Rudra studies the ways in which the human-made environment and maternal behaviors affect health during pregnancy.

"There is strong evidence that air pollutants may increase risk of cardiovascular disease," says Rudra. "This led me to examine air pollutants in relation to preeclampsia, which is similar to cardiovascular disease and a risk factor for the condition. Pollutants may interfere with delivery of oxygen to the placenta and increase maternal oxidative stress and inflammation. These pathways could lead to both preeclampsia and preterm delivery."

Rudra noted that carbon monoxide levels were fairly high in the Seattle area in comparison with other U.S. cities when she began this research, but have declined significantly in recent years.

Rudra and colleagues collected data from regional air-pollutant-monitoring reports on concentrations of carbon monoxide (CO) and minute airborne particles (such as dust, fumes, mist, smog and smoke) during specific exposure windows at residences of study participants.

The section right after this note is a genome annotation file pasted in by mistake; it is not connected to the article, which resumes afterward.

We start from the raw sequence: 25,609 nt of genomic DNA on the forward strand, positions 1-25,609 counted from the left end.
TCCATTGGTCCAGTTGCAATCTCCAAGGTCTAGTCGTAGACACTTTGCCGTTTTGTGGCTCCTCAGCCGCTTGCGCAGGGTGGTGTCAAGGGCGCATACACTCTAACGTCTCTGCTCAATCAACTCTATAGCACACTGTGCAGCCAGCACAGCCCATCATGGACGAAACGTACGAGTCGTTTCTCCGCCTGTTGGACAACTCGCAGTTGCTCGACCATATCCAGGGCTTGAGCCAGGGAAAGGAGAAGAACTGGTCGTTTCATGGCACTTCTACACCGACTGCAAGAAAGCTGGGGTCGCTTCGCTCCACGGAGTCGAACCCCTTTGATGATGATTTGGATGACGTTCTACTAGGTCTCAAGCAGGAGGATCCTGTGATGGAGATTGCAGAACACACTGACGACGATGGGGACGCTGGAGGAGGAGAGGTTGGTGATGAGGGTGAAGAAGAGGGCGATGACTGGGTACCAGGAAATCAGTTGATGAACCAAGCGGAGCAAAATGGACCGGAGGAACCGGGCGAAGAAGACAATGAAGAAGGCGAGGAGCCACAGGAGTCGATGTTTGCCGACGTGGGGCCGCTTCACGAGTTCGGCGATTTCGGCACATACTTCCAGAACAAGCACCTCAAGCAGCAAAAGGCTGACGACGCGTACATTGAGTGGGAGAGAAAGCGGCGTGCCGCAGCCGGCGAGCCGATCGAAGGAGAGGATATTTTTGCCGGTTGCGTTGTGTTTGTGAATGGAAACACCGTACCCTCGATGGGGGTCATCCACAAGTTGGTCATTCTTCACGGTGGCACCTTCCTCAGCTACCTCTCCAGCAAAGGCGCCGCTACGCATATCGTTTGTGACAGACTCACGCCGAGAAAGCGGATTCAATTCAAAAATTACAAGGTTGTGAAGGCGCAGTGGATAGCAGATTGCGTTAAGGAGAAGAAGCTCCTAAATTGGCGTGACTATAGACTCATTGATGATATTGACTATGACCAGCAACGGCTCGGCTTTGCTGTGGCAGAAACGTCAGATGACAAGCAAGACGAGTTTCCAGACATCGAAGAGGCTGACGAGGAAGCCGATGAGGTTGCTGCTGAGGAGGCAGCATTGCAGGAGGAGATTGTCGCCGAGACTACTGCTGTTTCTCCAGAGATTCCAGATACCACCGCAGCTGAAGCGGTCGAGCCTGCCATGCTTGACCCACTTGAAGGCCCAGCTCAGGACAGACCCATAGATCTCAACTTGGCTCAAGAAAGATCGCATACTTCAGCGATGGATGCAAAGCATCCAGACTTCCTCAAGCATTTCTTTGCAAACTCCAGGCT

The exposure windows were the three months before pregnancy, the total of the first four months of pregnancy, during each trimester and the last month of pregnancy.

Preeclampsia is a condition in which high blood pressure and protein in the urine develop after the 20th week (late second or third trimester) of pregnancy. Symptoms are swelling of the hands, face or eyes, and sudden weight gain. Delivery is the only cure. Preterm delivery was defined for this study as occurring less than 37 weeks of gestation.